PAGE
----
Wednesday 26 June 2024

Capital markets infrastructure set to change

London, February 20, 2011

Change is imminent in capital markets infrastructure with new business models set to displace incumbents and drive further industry growth and revenue opportunities, according to a new report.

Morgan Stanley and Oliver Wyman in a joint report, said the financial crisis propelled regulators to find ways to boost market transparency, cut systematic risk and trading cost through use of centralised clearing, trading automation and new trade reporting regimes.

Regulation has yet to be finalised, but there will be winners and losers, and many new business models will displace incumbents and drive further industry growth, said the duo in 'The future of capital market infrastructure,' report published on Sunday.

Robert Urtheil, partner, Oliver Wyman and Bruce Hamilton, analyst, Morgan Stanley investigate how the economics of the industry are likely to evolve in response to regulatory and other changes, and who the winners and losers are likely to be.

Traditional equity exchanges are under pressure from margin erosion in mature listed markets and new OTC regulation, which has led to the rise of competing Multilateral Trading Facilities and High Frequency Trading, it said.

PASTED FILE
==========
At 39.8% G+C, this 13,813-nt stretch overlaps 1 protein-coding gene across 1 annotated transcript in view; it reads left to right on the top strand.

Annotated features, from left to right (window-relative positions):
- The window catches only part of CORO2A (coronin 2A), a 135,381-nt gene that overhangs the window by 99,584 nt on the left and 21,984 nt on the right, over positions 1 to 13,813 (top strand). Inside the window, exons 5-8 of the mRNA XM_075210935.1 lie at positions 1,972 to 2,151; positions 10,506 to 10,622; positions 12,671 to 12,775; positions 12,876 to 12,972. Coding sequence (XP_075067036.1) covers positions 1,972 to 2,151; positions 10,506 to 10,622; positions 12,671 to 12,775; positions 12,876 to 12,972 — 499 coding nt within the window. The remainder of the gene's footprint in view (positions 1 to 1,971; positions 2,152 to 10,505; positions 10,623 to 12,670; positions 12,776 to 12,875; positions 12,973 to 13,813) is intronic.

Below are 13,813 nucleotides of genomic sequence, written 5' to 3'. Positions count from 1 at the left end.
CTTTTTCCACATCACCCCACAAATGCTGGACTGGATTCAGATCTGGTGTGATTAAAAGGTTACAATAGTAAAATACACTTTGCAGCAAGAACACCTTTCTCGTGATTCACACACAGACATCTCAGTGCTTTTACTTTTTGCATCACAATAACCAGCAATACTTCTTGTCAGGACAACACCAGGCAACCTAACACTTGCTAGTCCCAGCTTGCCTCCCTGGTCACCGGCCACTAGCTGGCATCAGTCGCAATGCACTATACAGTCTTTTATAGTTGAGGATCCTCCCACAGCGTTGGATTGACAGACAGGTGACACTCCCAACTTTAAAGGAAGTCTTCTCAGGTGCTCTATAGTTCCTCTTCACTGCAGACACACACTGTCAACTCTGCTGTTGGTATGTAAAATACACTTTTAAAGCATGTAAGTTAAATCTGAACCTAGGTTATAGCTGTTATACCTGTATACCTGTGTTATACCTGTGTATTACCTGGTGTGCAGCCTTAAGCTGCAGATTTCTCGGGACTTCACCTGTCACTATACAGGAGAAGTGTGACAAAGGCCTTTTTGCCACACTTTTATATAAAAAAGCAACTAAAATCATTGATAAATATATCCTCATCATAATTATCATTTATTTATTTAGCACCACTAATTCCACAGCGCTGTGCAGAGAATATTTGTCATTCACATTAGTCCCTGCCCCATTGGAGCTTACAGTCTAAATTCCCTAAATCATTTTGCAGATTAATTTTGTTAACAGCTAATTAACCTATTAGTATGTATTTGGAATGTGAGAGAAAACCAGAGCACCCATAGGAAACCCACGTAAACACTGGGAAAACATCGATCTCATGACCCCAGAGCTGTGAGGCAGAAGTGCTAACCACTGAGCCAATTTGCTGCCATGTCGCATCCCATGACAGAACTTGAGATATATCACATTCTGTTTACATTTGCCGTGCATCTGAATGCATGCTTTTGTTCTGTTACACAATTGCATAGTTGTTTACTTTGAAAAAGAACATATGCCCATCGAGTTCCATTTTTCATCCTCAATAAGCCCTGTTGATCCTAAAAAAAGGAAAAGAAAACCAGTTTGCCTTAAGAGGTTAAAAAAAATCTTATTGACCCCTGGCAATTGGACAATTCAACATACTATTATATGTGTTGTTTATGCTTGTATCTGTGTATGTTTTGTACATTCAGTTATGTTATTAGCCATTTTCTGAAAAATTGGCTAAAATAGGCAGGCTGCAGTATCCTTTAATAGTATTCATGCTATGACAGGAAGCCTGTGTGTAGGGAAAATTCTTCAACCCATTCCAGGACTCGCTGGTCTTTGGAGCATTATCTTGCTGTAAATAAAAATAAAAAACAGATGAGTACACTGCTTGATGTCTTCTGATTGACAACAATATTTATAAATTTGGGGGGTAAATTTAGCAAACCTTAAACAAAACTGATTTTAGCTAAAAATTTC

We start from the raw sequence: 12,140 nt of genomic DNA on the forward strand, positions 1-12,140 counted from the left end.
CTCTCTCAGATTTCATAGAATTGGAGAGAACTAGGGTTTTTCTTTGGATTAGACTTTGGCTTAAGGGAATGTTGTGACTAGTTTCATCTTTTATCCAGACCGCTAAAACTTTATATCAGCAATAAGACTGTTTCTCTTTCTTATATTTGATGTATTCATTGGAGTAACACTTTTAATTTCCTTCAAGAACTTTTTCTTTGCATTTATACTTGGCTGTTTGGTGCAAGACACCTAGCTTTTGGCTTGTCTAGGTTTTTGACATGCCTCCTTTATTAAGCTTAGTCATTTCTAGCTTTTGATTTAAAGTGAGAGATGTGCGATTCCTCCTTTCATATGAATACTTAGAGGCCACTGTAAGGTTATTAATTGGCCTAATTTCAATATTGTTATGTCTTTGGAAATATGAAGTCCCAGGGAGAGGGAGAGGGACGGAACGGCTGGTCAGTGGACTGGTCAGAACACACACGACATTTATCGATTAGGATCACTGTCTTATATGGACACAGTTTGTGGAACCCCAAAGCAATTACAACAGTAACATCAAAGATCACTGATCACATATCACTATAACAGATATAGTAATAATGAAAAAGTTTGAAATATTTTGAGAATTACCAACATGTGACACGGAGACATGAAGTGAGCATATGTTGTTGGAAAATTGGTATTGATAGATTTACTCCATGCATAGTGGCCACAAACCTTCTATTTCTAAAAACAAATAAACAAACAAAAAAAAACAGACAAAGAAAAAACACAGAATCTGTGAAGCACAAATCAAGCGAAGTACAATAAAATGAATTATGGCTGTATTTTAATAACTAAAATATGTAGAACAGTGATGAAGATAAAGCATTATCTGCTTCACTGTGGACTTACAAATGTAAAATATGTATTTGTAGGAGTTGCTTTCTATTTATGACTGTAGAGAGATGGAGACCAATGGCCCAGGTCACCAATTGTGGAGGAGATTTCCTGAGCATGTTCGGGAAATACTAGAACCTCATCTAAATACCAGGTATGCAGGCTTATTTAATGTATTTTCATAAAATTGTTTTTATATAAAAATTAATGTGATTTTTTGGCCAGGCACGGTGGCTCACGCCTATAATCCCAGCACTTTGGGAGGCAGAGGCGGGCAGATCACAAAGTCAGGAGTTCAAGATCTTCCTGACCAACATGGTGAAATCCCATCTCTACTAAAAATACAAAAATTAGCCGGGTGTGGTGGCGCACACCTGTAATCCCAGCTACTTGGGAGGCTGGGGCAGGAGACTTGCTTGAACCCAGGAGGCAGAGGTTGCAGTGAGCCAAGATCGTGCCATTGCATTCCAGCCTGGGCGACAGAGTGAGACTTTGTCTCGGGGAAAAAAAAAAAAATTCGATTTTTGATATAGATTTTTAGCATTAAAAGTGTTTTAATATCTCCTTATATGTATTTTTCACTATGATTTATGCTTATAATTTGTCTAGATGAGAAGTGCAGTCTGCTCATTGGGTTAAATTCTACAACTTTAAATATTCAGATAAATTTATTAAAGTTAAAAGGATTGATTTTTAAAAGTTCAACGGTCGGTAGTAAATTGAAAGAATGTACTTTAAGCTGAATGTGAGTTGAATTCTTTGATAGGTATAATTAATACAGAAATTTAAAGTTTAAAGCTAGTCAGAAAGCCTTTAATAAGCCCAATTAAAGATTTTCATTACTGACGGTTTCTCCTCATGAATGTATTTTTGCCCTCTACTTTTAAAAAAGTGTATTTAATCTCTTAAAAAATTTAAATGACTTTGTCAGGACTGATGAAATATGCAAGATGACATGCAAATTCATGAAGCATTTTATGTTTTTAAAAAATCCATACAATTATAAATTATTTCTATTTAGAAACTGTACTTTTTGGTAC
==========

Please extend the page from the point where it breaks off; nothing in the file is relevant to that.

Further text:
European Central Securities Depositories’ (CSDs) will also suffer a revenue squeeze leading up to Target2-Securities (T2S) go-live, the report added.

OTC execution and clearing will benefit market participants, but greater transparency, competition and higher capital requirements will erode profit margins for industry players.

The report found that the emergence of several new types of infrastructure will create business opportunities for existing trading venues and custodians:
*New opportunities in OTC markets as a result of new infrastructure required by regulations, e.g. Swap Execution Facilities (SEFs) will automate trading and increase Central Counterparty (CCP) volumes
*Exchanges likely to launch or acquire distinct liquidity pools to safeguard equities trading volumes or increase their value   chain coverage
*CSDs can expand banking services and collateral management offerings to offset lost revenues from TS2
*Custodians should benefit from increasing demand in collateral management, and could expand offerings to add value, e.g. to buy-side and hedge funds.

According to the report, the consolidation trend is set to continue as exchanges seek to extend their global reach and to drive scale economies, reflecting the margin and top line pressures that have beset the industry.

Whilst cost synergies offer attractions, implementation is non-trivial and compelling revenue synergies may prove more elusive. Key questions surround execution risk and how the various stakeholders seek to shape announced deals, and whether the wave spreads further afield (e.g. to Asia, Latin America), it added.-TradeArabia News Service

Tags: Morgan Stanley | Oliver Wyman | Capital markets infrastructure |

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